Jan 2, 2023
South Africa’s men’s Test side heads to Sydney seeking consolation. The series has been lost, and the vultures are circling; another batting disintegration in Melbourne has led to deep, probing questions about the state of Test cricket in South Africa. Where has it gone wrong?
South Africa has traditionally been one of Test cricket’s powerhouses since returning to the international arena after their apartheid-induced exile, spending three separate periods as the world’s number-one ranked Test side. They had won three of the previous Test series in Australia, an immense achievement and one indicative of their past strength. Their cricket on the field has often been noted for its resilience, competitiveness, and, at times, abrasiveness. Past legends like Graeme Smith, Hashim Amla, and Gary Kirsten would have to be prized out with a hammer and chisel, a stark contrast to the fragility of their current batting line-up.
South Africa hasn’t reached 200 in their last seven innings, unsurprisingly losing their last four Test matches. Batting woes were an overriding theme of 2022 for the Proteas, even in their impressive series win over India. They only scored two Test hundreds all year; Saul Erwee and Kyle Verrayne both passed three figures in their excellent bounce-back win in Christchurch, while their leading run scorer for the year, skipper Dean Elgar, averaged an underwhelming 28.85. On the rare occasions their batting fired, they invariably won. Their bowling attack was typically impressive, led by the outstanding Kagiso Rabada, who took 47 wickets in 2022 in just 8 Test matches at an average of 22.25. At the same time, Marco Jansen emerged as an exciting prospect, another addition to their enviable battalion of fast bowlers. Sadly, Test match quality batters currently seem a rare commodity in South Africa.
South Africa’s batting inadequacies have provoked several theories and responses, with people pointing fingers at various issues. The restructuring of the first-class game has come under the microscope; moving away from the six-team franchise system to 15 teams split into two divisions has been a contentious idea, though it is far too early to judge whether the changes have had any ramifications. The notion is to create a more comprehensive player pool, creating greater competition for spaces in the national squad. While the regions are more representative of their people and cultural identity, providing greater opportunities for underrepresented minorities.
While that all sounds good in theory, the return to a two-division structure has reduced the number of first-class games, diminishing the opportunity for players to impress. The tournament is disrupted by the new Twenty20 competition starting in January, the SA20, meaning players will have to adapt their mindset and approach. Cricket South Africa has pinned many of its hopes on the SA20, seeking to create a competitive, commercial product that can generate much-needed revenue. Worryingly, all three of their domestic competitions currently lack sponsorship.
Whether the SA20 can compete with the likes of the Big Bash and the IPL remains to be seen. The tournament hasn’t attracted as many star names as desired, shorn of any Australian or Indian players, resulting in a heavy English presence. The tournament has been heavily marketed, indicating the growing popularity of franchise cricket, both to fans and cricketing boards. Test cricket is in a vulnerable position, unable to compete financially. In the new Future Tours Programme, South Africa will play just 28 Tests between 2023 and 2027, compared to England, who will play 43 Tests in the same period. The prioritisation of T20 cricket has seemingly reached South Africa, which has already lost global stars like Quinton De Kock to the lures of franchise cricket. A reduction in Test cricket is unlikely to help South Africa’s batters forge the necessary skills and temperament to succeed in the longer format.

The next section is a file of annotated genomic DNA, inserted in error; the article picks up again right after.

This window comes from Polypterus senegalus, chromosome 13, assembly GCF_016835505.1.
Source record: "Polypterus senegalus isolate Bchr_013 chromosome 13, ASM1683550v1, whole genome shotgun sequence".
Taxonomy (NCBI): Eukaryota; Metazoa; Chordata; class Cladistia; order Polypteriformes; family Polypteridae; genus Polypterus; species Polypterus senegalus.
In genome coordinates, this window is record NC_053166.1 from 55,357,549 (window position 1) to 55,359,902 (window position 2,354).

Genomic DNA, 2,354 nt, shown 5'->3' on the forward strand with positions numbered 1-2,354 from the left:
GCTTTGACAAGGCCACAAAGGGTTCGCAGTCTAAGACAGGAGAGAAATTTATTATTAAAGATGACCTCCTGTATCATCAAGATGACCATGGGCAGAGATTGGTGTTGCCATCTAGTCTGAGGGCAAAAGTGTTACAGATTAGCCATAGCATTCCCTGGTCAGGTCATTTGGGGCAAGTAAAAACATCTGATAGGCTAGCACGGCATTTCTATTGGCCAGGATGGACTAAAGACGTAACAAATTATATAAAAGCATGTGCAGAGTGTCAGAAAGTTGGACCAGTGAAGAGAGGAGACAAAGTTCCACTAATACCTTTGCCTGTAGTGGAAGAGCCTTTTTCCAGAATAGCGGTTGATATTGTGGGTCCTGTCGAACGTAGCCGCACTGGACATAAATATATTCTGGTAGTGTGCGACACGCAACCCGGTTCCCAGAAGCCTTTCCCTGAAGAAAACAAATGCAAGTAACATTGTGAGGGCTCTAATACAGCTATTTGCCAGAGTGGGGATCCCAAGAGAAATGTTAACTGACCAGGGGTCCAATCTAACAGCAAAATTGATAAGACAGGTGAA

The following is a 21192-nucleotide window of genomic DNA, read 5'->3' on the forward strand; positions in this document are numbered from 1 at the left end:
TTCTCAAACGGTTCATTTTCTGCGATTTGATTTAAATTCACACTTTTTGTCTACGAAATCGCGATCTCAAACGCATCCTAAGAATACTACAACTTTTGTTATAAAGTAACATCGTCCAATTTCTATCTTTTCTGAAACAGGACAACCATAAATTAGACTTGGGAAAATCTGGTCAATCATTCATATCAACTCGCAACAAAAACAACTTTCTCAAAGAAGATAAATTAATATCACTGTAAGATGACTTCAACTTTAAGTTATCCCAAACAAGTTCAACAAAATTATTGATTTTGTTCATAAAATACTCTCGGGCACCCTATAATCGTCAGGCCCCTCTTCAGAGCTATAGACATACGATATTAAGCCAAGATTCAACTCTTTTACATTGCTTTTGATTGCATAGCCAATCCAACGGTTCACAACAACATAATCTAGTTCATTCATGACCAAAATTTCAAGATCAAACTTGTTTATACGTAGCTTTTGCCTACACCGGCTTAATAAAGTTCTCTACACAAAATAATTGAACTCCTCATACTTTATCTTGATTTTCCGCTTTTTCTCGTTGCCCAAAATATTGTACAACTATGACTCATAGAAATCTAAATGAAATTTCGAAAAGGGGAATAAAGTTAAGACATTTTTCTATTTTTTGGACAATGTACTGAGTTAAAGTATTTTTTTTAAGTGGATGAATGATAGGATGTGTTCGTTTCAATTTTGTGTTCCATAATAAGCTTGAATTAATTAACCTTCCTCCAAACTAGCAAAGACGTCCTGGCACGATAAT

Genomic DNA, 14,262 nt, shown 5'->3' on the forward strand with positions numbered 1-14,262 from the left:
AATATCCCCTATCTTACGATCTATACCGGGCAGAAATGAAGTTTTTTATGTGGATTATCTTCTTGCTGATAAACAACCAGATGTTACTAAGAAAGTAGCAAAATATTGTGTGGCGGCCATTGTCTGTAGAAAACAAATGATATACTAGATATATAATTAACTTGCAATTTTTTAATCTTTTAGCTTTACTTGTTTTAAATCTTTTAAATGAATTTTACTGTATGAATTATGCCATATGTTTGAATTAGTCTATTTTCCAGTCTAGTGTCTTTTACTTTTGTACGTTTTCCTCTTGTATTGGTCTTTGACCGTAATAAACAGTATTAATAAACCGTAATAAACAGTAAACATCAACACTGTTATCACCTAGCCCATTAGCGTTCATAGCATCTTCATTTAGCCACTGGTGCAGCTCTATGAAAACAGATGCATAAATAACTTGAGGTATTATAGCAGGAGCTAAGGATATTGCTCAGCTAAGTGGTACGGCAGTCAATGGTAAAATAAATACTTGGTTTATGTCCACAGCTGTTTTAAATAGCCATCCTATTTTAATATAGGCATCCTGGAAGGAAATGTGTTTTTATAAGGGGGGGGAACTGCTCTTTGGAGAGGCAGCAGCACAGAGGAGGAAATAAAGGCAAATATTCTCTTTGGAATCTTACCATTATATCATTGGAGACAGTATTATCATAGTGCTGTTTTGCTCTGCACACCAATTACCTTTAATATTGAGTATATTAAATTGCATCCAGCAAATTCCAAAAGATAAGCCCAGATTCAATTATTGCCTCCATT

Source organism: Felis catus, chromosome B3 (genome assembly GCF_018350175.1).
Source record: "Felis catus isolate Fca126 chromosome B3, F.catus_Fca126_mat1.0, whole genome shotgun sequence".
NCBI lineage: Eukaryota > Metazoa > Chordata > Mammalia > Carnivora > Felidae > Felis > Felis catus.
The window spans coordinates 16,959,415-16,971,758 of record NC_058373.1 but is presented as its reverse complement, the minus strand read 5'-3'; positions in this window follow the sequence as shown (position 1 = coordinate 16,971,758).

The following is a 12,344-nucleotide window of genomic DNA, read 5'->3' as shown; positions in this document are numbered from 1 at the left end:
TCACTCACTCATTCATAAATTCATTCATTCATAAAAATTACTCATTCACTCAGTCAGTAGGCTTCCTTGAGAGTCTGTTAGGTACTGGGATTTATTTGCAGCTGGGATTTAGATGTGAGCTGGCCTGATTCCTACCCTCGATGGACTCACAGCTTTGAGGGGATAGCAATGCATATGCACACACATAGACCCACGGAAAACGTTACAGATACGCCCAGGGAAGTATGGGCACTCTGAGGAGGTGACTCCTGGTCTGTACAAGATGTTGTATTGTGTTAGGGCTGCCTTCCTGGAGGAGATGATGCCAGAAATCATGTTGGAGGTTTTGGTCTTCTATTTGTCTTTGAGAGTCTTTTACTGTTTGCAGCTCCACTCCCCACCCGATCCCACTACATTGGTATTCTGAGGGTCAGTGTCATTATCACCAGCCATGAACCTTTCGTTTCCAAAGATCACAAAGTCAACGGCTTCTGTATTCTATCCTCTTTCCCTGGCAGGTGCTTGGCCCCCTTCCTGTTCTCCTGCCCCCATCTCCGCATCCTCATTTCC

A lack of consistent selection has also hampered the Proteas, who used 22 players in their eleven Test matches last year; captain Dean Elgar and wicket-keeper Kyle Verreyne the only two constants. Verreyne was one of the few success stories of last year, seizing on the opportunity presented by Quinton de Kock’s Test retirement. His keeping was impressive in English conditions, while he showed dogged resilience at times with his batting, typified by his stern resistance on the opening day in Brisbane. He has shown he has the appetite and character for Test cricket; the next step is finding greater consistency. Admittedly, injuries have affected selection; two of their more consistent batters, Tenda Bavuma and Keegan Peterson, have spent time on the sidelines. They’ve also been exposed to several bowler-friendly surfaces, notably the dubious pitch at the Gabba, though there was nothing wrong with the surface at the MCG.
South Africa’s batting woes could be seen as systematic of a general decline in Test match standards, as the international calendar has become bloated with white-ball cricket, leaving batters constantly having to adjust between different formats, a stiff task both technically and mentally. Hopefully, the structural changes imposed on the domestic game will have the desired effect, creating a broader and more racially inclusive playing pool. South Africa has a rich pedigree in Test cricket, with a history of producing performances despite being continuously bogged down by a myriad of political problems away from the wicket. For now, Sydney represents a chance to salvage some pride and start 2023 in more optimistic spirits.